Lowell’s amazingly interesting life included a host of careers. He started as a roughneck in the west Texas oil fields, then moved on to engineering for Boeing Aircraft in Kansas, where he also worked part time as a police officer. God then called Lowell into the ministry and he moved his young family to Pasadena, CA, where he obtained a bachelors in Theology at Ambassador College (Pasadena) and then began serving in pastoral ministry. Lowell and Margaret pastored WCG churches in Glendale and Bakersfield, CA; Bismarck and Fargo, ND; and Dayton OH, before moving to Indianapolis, IN, where Lowell returned to engineering.

In 1995, Lowell retired from engineering and God drew him back into the ministry. He served as a pastor in Plymouth and Mishawaka, IN, and then finished in Springfield and Rolla, MO. In 1998, Lowell retired from employed ministry and he and Margaret moved to Mountain Home, AR, then to Pendleton, IN. In retirement they spent time with kids and grand-kids and enjoyed travel to places like Australia, New Zealand, England, France, Israel, the Caribbean and Mexico.

Lowell is survived by his wife (Margaret), and six children, Lowell Jr. (Suzy), David (June), Susan Endres (Gary), Marcy DeShong (Morris), Tim (Susan), and Jim (Pam). They have 16 grand-kids and 20 great grand-kids!

Blacwell family
Lowell (back row at right) with his family

From Lowell’s daughter, Susan Blackwell Endres

Dad fought the good fight, ran his race and won, and is now resting for eternity with his loving God. He touched many lives and ministered till he could not anymore. Now his gifts are in heaven. We were blessed as his children, and have many, many good memories.

From Lowell’s wife, Margaret Blackwell

Lowell and Margaret

I am at peace knowing my sweet husband of 63 years is at peace and with our Lord and Savior. No more pain, no more sorrow. Life will go on with the help of my “kids” and my God. His “Life Celebration” will be held at the Pendleton Christian Church on June 10. Jim Blackwell will officiate and you know his sense of humor! I think we all are all cried out—now is a wonderful time to remember my Sweetheart. Love to all.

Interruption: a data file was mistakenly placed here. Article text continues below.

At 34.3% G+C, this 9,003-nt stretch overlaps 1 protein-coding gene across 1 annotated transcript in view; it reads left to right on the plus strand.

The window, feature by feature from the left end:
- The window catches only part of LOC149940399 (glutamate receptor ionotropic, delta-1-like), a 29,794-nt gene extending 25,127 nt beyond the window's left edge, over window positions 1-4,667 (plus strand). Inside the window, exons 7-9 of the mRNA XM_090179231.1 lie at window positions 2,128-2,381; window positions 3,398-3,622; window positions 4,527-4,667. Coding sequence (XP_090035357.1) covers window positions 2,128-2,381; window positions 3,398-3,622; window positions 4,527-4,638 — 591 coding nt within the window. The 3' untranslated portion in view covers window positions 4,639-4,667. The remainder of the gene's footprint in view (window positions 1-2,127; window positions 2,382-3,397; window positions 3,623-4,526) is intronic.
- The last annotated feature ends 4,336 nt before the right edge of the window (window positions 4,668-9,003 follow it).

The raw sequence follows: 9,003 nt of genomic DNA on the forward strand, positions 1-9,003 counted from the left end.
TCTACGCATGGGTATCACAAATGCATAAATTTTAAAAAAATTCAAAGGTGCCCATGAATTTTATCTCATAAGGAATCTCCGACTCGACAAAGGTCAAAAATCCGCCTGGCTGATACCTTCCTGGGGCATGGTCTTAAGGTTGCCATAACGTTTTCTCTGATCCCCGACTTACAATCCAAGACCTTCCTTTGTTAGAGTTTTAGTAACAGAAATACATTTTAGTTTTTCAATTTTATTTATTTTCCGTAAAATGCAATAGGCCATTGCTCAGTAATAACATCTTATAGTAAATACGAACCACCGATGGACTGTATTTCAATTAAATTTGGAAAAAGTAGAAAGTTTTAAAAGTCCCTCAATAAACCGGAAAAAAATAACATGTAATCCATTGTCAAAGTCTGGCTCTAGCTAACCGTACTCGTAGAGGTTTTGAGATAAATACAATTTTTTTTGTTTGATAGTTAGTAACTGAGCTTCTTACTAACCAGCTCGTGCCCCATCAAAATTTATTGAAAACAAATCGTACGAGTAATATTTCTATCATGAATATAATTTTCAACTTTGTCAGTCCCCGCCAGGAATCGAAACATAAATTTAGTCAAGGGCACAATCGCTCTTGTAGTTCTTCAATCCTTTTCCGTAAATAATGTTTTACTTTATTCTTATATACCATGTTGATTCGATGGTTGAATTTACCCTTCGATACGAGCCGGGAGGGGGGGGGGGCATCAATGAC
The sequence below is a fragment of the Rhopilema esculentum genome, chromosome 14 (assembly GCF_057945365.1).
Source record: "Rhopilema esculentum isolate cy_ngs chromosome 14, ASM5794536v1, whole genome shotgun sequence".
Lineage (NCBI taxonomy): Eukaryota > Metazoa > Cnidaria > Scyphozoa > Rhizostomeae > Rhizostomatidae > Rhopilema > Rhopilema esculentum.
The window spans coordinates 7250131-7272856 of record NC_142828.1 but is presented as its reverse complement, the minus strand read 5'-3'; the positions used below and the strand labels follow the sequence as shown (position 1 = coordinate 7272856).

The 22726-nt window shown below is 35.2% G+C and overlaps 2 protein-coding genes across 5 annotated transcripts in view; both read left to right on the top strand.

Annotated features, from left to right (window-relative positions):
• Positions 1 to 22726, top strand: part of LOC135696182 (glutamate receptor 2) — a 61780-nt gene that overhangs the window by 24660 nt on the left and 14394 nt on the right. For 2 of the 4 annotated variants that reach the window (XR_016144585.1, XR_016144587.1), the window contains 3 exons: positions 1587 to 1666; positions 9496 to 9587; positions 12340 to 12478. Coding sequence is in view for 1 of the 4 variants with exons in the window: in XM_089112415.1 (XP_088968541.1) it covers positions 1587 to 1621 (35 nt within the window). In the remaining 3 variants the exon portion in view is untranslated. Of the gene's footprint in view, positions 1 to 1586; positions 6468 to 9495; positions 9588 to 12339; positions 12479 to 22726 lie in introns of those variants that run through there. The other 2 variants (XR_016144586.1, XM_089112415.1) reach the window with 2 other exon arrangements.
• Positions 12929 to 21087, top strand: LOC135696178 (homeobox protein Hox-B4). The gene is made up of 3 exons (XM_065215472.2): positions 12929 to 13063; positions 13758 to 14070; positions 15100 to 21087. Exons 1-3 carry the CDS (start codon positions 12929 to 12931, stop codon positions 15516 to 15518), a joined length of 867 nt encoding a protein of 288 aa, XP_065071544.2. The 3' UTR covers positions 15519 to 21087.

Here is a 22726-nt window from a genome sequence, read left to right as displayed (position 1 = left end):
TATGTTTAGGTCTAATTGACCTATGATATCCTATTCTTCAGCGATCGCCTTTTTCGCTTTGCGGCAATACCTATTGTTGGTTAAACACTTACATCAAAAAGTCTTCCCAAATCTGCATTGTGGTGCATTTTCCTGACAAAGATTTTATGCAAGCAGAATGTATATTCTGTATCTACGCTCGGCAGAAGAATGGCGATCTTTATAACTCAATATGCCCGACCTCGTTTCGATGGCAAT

Cards may be sent to:

Margaret Blackwell
123 Woodland Drive
Pendleton, IN 46064

William Condley

As reported in an earlier issue of Weekly Update, GCI-USA Pastor William Condley was hospitalized following surgery and was on a ventilator and in a coma. We are pleased to share this update from William’s wife Ednita:

William is now awake! He still can’t talk because of the tracheotomy, but he is doing much better. They have now started physical therapy. He is still on the ventilator, but we are thanking God for his mercy. Thanks for all the prayers and cards. They have been a big help to all of us. Our love to you all.

Cards may be sent to:

William and Ednita Condley
153 S. Main Street
Atkins, AR 72823-8235

GenMin teaching curricula published

Celebrate-the-grip-graphic-no-background-compressedWe are pleased to make available to our camps, congregations and ministries a children’s version of GenMin’s 2016 camp curriculum, Celebrate the Grip. This curriculum is written for elementary school-age kids and comes with songs, games, participatory activities and small group discussion guides. It was written by Becky Jarrett, a friend of GCI and an ordained minister, mom and veteran children’s leader. To download this curriculum, click here.

Additional related resources

For a teen or adult version of the Celebrate the Grip curriculum, written by Jeff McSwain, click here. For resources that will help you teach the curriculum, and for other curricula provided by GenMin, click here.

As noted by GenMin national coordinator Anthony Mullins, our prayer is that the Holy Spirit will use this material to bring children, teens and adults to conscious participation in the life and love of Father, Son and Holy Spirit.